One of the many many ways that the health insurance market doesn’t act like “real” insurance is through the use of self-insured plans by most large employers. When a plan is self-insured, it means the employer is paying all of the health care costs plus administration costs—not “just” premiums.
Here’s the difference:
If an employer-sponsored plan is fully-insured, the insurance company is ultimately responsible for the health care costs and the employer pays premiums.
If an employer-sponsored plan is self-insured, the employer is ultimately responsible for the health care costs, and pays for all of those costs plus administration fees.
If your plans are self-insured, your employees should know it and they should know why.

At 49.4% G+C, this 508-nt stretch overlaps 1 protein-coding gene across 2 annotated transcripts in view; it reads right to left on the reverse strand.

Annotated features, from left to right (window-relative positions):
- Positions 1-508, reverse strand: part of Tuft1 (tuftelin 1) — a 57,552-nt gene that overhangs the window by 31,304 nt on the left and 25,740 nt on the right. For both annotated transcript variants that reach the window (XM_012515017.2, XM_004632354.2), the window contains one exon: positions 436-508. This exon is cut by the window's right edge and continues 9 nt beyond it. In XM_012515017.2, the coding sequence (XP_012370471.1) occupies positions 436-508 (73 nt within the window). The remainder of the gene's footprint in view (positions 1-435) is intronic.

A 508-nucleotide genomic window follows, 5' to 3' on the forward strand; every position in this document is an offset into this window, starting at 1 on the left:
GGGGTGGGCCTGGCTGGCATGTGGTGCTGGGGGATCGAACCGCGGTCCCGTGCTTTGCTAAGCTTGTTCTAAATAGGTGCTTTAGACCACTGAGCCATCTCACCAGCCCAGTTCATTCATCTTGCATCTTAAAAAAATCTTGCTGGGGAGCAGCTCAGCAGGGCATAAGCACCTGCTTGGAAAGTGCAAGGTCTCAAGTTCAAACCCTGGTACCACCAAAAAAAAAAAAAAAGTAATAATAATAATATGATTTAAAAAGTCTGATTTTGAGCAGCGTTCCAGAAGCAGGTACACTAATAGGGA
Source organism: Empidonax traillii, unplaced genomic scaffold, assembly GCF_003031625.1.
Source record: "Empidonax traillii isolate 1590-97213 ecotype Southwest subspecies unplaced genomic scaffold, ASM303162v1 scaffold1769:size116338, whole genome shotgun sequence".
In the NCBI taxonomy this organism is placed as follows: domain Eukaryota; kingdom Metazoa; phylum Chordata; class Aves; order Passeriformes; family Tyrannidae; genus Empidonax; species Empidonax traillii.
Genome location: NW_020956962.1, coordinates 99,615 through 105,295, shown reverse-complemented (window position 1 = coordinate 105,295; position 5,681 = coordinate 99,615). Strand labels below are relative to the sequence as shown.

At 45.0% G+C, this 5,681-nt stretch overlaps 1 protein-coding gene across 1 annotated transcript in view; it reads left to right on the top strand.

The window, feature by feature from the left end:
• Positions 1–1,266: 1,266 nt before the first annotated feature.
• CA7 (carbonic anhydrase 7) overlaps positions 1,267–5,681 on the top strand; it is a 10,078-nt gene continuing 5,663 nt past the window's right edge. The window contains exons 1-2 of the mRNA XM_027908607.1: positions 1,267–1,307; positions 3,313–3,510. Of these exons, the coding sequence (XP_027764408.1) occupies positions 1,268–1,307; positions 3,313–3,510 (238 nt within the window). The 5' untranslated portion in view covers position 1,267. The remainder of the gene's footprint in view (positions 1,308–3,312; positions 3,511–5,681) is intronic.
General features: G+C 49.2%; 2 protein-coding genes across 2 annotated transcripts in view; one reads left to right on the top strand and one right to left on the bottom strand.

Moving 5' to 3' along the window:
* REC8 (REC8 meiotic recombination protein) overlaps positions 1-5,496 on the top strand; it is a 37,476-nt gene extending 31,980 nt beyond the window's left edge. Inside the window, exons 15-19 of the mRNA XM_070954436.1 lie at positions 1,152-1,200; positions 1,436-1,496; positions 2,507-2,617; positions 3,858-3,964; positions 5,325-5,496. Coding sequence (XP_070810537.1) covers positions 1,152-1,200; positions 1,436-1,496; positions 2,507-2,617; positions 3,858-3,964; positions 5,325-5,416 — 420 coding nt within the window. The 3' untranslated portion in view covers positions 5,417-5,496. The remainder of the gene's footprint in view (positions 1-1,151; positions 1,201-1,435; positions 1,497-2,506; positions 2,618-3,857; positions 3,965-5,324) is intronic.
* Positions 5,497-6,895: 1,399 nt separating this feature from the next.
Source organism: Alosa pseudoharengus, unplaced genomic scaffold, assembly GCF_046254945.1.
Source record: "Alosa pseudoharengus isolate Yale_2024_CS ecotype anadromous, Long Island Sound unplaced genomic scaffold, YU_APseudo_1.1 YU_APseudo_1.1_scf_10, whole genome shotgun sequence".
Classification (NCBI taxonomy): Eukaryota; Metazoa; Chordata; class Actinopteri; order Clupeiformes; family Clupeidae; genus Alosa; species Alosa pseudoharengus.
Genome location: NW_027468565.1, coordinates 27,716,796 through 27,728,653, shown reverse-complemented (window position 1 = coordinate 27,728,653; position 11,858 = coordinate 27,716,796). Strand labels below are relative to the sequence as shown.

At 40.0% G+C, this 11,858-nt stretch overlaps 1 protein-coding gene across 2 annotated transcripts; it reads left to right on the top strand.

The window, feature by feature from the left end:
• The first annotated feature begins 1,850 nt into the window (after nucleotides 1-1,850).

Many companies move to self-insured plans once they reach a specific size because it becomes less expensive for them to pay for all of the medical expenses than to pay the premiums required by the insurance company to take on the risk. If this is the case for your company, you should not be shy to communicate that information to your employees. Your employees should know that their company—not the insurance company—is picking up the bill for all of those costs. And, they should know that the insurance carrier is responsible for negotiating rates with in-network providers and processing claims.
The trick in communicating this information is to keep it relevant to individual employees. Don’t overwhelm your employees with mind-numbing figures about how much the company spends on medical costs. Do speak to them honestly about how the medical insurance market works and how small changes—like using generic prescription drugs instead of brand name drugs—do make a difference in the big picture.
Jennifer Benz, SVP Communications Leader, has been on the leading edge of employee benefits for more than 20 years and is an influential voice in the employee benefits industry.